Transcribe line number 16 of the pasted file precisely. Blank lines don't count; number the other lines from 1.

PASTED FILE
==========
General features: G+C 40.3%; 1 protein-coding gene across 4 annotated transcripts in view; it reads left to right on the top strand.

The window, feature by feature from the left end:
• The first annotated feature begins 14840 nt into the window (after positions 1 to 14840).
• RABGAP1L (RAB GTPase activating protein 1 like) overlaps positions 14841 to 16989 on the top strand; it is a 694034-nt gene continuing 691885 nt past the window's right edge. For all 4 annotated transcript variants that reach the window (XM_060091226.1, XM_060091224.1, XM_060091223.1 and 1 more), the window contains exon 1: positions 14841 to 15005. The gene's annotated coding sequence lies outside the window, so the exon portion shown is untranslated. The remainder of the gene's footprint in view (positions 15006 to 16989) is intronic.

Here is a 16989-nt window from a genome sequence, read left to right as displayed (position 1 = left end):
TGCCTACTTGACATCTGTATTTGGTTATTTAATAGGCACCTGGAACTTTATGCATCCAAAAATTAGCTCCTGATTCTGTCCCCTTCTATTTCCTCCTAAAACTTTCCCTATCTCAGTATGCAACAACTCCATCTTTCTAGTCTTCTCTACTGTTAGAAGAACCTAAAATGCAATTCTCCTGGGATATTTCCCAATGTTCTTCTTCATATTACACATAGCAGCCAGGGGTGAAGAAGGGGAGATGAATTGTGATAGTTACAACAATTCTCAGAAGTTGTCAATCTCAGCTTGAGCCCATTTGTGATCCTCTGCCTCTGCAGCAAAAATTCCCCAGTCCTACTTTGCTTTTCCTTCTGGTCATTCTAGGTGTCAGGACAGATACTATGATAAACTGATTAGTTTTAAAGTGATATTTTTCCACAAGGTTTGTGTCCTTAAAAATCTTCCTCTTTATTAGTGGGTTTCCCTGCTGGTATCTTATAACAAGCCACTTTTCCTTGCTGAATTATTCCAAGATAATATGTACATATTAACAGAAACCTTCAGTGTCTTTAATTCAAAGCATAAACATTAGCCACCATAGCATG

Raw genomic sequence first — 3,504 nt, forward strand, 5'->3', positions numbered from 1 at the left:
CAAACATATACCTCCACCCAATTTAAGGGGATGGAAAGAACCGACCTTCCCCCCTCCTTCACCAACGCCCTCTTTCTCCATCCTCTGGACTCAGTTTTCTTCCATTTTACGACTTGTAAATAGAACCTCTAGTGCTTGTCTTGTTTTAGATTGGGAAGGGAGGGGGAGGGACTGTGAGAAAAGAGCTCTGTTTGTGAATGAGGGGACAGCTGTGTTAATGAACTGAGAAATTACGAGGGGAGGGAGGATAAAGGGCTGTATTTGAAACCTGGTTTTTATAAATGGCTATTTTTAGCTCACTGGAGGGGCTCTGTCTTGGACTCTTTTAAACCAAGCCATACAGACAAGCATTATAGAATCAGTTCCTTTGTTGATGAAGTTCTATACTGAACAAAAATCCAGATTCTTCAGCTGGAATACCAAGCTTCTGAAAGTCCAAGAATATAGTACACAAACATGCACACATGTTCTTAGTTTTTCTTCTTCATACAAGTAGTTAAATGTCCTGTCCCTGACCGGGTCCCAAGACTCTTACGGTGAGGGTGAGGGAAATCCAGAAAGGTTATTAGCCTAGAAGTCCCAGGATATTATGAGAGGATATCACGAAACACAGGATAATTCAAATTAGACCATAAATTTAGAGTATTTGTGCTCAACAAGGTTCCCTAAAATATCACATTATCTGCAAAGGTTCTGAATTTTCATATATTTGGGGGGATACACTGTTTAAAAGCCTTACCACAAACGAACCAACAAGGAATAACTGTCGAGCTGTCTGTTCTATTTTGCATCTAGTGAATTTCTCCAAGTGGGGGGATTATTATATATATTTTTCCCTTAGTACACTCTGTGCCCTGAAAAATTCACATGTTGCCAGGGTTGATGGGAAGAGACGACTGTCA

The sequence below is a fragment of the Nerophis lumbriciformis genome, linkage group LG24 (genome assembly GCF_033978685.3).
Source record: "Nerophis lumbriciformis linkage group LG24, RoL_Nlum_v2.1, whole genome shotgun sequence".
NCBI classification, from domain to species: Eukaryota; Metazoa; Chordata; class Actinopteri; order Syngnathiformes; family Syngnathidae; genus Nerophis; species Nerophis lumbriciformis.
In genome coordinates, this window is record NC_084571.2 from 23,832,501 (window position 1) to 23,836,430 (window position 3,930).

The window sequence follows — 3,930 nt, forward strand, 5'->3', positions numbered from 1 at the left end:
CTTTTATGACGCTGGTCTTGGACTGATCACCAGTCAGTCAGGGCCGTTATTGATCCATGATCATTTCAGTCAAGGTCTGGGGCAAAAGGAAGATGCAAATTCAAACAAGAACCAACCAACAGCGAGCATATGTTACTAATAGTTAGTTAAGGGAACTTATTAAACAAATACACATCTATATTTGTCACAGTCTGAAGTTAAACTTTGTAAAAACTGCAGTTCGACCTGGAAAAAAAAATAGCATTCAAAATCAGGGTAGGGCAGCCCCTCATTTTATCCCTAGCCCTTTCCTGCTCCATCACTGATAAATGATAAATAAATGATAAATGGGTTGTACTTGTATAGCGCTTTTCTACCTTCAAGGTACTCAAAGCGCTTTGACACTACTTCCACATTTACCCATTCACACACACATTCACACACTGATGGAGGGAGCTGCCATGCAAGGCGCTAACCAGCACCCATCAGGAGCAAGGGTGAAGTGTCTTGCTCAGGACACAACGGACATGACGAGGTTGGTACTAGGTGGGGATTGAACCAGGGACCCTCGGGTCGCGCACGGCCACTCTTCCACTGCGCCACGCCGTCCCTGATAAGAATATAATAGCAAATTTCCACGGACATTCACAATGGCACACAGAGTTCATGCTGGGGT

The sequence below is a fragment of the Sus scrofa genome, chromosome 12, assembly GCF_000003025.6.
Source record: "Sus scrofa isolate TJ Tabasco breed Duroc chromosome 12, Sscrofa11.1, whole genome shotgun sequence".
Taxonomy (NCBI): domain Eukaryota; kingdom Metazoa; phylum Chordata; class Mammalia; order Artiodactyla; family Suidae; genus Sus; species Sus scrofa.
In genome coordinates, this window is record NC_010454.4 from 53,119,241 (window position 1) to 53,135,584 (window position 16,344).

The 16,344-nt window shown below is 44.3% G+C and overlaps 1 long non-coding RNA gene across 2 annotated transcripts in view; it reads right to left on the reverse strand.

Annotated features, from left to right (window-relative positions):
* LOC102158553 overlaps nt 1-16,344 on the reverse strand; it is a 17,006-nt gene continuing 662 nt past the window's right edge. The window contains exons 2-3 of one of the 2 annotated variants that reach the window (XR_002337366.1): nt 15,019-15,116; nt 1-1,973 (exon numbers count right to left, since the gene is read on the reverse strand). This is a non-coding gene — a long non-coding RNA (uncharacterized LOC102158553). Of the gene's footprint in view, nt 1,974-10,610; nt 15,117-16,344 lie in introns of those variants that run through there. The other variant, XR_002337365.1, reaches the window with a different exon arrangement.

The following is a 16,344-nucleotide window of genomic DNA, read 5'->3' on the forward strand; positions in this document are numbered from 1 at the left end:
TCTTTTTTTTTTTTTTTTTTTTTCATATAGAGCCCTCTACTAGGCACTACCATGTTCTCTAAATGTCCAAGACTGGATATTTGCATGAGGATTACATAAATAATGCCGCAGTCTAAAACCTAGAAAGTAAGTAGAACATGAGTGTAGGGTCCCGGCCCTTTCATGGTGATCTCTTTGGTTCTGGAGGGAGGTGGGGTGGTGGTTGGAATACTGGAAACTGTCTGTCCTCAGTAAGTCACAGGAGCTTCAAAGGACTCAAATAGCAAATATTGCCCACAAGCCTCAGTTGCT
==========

Source record: "Sus scrofa isolate TJ Tabasco breed Duroc chromosome 12, Sscrofa11.1, whole genome shotgun sequence".